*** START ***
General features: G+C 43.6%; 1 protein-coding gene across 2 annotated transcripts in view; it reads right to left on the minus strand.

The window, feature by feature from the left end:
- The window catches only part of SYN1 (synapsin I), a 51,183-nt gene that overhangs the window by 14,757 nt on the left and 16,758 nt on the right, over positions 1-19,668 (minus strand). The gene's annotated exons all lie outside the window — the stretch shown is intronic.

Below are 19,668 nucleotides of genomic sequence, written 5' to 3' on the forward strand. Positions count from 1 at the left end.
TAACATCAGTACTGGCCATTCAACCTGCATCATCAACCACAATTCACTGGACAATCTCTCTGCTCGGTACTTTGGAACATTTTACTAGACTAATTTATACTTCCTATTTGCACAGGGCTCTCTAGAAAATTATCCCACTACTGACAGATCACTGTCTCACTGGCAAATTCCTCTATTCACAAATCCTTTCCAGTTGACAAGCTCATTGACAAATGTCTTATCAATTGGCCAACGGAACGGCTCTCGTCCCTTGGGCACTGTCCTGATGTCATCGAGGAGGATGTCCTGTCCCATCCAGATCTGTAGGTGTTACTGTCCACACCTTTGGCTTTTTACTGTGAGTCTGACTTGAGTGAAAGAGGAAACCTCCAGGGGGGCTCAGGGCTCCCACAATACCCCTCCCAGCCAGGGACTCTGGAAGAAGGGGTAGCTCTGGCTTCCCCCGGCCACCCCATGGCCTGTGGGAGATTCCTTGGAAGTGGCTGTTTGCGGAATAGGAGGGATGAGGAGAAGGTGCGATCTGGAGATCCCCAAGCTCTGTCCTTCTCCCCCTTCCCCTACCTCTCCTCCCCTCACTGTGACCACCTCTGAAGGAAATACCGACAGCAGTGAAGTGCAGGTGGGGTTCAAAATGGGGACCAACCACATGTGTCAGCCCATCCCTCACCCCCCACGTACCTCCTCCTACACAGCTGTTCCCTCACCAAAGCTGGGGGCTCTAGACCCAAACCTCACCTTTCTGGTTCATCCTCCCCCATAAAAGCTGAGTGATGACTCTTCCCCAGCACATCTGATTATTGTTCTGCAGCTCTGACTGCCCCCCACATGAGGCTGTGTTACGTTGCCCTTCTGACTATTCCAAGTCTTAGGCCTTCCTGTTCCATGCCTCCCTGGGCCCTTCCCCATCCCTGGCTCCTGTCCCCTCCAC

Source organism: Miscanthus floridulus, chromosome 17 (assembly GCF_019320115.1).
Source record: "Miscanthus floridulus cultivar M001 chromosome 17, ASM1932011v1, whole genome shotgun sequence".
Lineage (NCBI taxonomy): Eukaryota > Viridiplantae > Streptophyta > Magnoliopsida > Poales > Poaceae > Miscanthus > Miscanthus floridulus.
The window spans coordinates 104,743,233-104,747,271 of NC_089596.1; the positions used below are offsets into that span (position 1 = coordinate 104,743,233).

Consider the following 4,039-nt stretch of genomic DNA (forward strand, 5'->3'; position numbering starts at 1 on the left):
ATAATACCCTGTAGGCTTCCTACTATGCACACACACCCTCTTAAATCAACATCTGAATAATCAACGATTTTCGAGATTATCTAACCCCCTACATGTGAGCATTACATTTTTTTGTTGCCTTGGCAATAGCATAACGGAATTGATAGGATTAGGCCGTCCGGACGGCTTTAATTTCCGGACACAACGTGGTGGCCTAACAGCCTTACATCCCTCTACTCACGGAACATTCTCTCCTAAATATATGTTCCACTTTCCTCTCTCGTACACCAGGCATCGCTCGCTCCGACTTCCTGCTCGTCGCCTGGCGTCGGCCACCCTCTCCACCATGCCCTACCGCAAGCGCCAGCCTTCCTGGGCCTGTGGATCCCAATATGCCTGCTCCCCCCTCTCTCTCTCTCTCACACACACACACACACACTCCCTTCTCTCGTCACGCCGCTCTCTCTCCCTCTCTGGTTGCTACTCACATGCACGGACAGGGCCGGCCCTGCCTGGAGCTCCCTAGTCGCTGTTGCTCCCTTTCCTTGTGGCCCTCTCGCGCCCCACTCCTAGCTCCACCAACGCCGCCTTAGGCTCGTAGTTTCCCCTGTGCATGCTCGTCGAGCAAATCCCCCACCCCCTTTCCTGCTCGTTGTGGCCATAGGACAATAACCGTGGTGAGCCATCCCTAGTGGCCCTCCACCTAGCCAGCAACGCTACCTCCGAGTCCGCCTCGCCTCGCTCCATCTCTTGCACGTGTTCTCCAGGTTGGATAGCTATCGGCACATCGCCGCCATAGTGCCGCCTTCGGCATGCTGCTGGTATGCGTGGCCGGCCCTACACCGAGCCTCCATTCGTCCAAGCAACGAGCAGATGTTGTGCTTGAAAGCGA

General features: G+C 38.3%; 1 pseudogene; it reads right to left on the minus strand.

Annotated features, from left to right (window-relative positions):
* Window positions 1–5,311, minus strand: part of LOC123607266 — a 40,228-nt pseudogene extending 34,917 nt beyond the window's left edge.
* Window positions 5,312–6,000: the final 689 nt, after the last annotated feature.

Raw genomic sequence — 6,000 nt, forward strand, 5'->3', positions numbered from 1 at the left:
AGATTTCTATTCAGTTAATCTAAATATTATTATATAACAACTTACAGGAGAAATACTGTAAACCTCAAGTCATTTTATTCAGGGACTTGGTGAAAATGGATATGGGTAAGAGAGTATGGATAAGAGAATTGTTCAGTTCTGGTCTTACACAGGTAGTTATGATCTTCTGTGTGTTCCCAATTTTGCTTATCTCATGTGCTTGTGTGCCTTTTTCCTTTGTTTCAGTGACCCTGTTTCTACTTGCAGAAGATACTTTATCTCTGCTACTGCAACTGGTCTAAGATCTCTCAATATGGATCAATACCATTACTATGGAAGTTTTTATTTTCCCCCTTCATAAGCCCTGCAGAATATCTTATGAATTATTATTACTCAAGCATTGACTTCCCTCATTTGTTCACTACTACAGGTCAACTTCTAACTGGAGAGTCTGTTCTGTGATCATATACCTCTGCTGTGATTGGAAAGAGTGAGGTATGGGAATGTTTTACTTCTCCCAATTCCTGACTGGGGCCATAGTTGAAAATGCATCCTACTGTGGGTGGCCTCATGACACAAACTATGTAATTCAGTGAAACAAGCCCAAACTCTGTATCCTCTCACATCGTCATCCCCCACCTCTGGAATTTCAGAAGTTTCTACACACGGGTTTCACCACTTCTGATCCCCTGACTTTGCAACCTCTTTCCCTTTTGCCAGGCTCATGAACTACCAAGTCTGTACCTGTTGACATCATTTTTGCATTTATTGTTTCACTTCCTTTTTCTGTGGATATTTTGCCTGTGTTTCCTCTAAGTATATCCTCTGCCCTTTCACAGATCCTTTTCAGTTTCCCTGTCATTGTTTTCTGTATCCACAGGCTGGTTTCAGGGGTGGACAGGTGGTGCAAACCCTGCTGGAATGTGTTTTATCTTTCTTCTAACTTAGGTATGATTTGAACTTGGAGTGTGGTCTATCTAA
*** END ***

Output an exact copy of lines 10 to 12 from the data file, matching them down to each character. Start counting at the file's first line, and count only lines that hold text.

Consider the following 4,039-nt stretch of genomic DNA (forward strand, 5'->3'; position numbering starts at 1 on the left):
ATAATACCCTGTAGGCTTCCTACTATGCACACACACCCTCTTAAATCAACATCTGAATAATCAACGATTTTCGAGATTATCTAACCCCCTACATGTGAGCATTACATTTTTTTGTTGCCTTGGCAATAGCATAACGGAATTGATAGGATTAGGCCGTCCGGACGGCTTTAATTTCCGGACACAACGTGGTGGCCTAACAGCCTTACATCCCTCTACTCACGGAACATTCTCTCCTAAATATATGTTCCACTTTCCTCTCTCGTACACCAGGCATCGCTCGCTCCGACTTCCTGCTCGTCGCCTGGCGTCGGCCACCCTCTCCACCATGCCCTACCGCAAGCGCCAGCCTTCCTGGGCCTGTGGATCCCAATATGCCTGCTCCCCCCTCTCTCTCTCTCTCACACACACACACACACACTCCCTTCTCTCGTCACGCCGCTCTCTCTCCCTCTCTGGTTGCTACTCACATGCACGGACAGGGCCGGCCCTGCCTGGAGCTCCCTAGTCGCTGTTGCTCCCTTTCCTTGTGGCCCTCTCGCGCCCCACTCCTAGCTCCACCAACGCCGCCTTAGGCTCGTAGTTTCCCCTGTGCATGCTCGTCGAGCAAATCCCCCACCCCCTTTCCTGCTCGTTGTGGCCATAGGACAATAACCGTGGTGAGCCATCCCTAGTGGCCCTCCACCTAGCCAGCAACGCTACCTCCGAGTCCGCCTCGCCTCGCTCCATCTCTTGCACGTGTTCTCCAGGTTGGATAGCTATCGGCACATCGCCGCCATAGTGCCGCCTTCGGCATGCTGCTGGTATGCGTGGCCGGCCCTACACCGAGCCTCCATTCGTCCAAGCAACGAGCAGATGTTGTGCTTGAAAGCGA

General features: G+C 38.3%; 1 pseudogene; it reads right to left on the minus strand.